Speaking at a volunteer recruitment drive, Paula Fagan said “The LGBT helpline is struggling to meet demand for its services,” Adding to this the Coordinator of the helpline said “We could have answered significantly more calls last year if more volunteers had been available,”
The helpline is calling on more people to get involved to combat the growing concern in calls relating to people’s mental health.
Ms Fagan added that 60 per cent of calls to the service last year were focused on mental health.
“In some cases, callers got in touch because their fear of coming out was causing them anxiety, in other cases, it was to speak about the impact on their mental health of homophobia,” added Ms Fagan.
The LGBT helpline thanked The National Office of Suicide Prevention, for the financial support they have given the service this year. The funding enables the service to continue providing mental health support to LGBT people.
The LGBT helpline received about 10,000 calls last year, but due to lack of funding and volunteers, only a quarter of those were answered.
“Our volunteers do excellent work and thanks to them we were able to extend our opening hours last year” said Ms Fagan.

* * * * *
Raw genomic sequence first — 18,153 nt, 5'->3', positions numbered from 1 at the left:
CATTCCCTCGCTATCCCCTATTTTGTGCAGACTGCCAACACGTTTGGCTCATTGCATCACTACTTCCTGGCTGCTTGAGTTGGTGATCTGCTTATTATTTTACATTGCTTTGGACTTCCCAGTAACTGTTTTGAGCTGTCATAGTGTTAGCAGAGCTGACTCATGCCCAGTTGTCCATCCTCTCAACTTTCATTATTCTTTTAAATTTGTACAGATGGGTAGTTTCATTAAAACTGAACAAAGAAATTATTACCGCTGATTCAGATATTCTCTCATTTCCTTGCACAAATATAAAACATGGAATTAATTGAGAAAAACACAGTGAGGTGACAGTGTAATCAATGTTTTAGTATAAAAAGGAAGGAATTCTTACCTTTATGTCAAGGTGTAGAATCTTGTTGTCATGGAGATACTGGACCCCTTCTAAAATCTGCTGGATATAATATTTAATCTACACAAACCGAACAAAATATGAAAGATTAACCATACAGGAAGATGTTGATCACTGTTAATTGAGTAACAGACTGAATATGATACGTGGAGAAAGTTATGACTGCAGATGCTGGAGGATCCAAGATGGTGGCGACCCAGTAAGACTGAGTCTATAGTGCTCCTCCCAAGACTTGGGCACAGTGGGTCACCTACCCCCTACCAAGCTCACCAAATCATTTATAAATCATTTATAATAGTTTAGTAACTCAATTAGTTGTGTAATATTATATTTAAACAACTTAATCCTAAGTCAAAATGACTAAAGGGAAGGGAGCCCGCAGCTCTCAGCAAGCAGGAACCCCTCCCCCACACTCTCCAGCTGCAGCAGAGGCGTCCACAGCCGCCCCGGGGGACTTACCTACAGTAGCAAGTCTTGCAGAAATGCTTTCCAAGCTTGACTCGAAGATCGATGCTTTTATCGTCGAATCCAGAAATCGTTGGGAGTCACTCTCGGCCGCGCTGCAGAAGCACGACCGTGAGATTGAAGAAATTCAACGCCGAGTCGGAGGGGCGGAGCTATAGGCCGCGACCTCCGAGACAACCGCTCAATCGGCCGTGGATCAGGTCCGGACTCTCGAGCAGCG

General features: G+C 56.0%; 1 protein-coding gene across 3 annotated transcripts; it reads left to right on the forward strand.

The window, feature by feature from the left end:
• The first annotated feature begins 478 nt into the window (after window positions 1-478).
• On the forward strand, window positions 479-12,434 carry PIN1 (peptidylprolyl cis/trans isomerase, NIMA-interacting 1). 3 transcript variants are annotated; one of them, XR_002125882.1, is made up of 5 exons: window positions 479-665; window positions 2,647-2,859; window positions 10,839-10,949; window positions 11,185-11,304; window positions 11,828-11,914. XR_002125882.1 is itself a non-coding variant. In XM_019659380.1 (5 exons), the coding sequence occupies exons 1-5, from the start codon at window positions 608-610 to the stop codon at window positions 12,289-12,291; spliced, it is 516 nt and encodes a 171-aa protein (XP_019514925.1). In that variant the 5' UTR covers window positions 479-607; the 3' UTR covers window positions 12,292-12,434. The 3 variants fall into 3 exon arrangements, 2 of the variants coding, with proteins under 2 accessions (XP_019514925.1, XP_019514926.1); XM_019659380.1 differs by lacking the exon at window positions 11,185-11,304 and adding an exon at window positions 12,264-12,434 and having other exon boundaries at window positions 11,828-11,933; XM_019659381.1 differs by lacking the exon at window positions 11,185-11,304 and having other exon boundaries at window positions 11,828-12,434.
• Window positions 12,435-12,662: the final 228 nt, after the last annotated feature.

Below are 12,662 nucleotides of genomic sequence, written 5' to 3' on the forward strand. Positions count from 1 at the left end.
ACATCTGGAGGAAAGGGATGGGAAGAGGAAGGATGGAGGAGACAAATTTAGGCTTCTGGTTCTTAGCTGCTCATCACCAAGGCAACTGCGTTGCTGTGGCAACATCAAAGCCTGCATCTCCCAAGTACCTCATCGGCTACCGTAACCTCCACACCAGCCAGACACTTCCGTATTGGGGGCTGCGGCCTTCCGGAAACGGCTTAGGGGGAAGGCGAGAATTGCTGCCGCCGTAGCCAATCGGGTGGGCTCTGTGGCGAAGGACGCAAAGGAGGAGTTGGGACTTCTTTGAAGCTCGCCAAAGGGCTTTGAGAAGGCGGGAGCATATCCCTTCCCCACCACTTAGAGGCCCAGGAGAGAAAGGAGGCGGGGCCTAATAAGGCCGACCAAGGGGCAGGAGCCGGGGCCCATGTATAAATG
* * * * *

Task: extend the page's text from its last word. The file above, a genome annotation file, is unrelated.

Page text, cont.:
The demand for the service at the moment is much higher than the service can cope with and this has led to the incentive for the recruitment drive for additional volunteers.
Another issue was also highlighted at the drive and this was the growing need for female volunteers in Dublin. “We have significantly more male than female volunteers in our Dublin centre,” said Ms Fagan.
Surprisingly out of a group of 48 existing volunteers, only 10 are women at the centre. The LGBT helpline added that they were happy to accept volunteering applications from men, but they urged more women to step up and help out if possible.
The main issues arising in the mental health area for LGBT people were negative reactions from family members or friends. Adding to this was the pressure of isolation, harassment and bullying.
“Unfortunately, some LGBT people feel they don’t get the same level of support as heterosexual people during times of emotional distress added The LGBT helpline.
“The death of a partner can provide a double blow for an LGBT person, because in addition to dealing with their grief, they may not get the same reaction or support that a heterosexual person gets when they lose their spouse.
The LGBT recruitment drive for volunteers will run over the next four weeks and will see a nationwide campaign take place. The service is calling on members of the LGBT to volunteer to help others in need of support.
The LGBT Helpline can be accessed on 1890 929539 or e0mail firstname.lastname@example.org.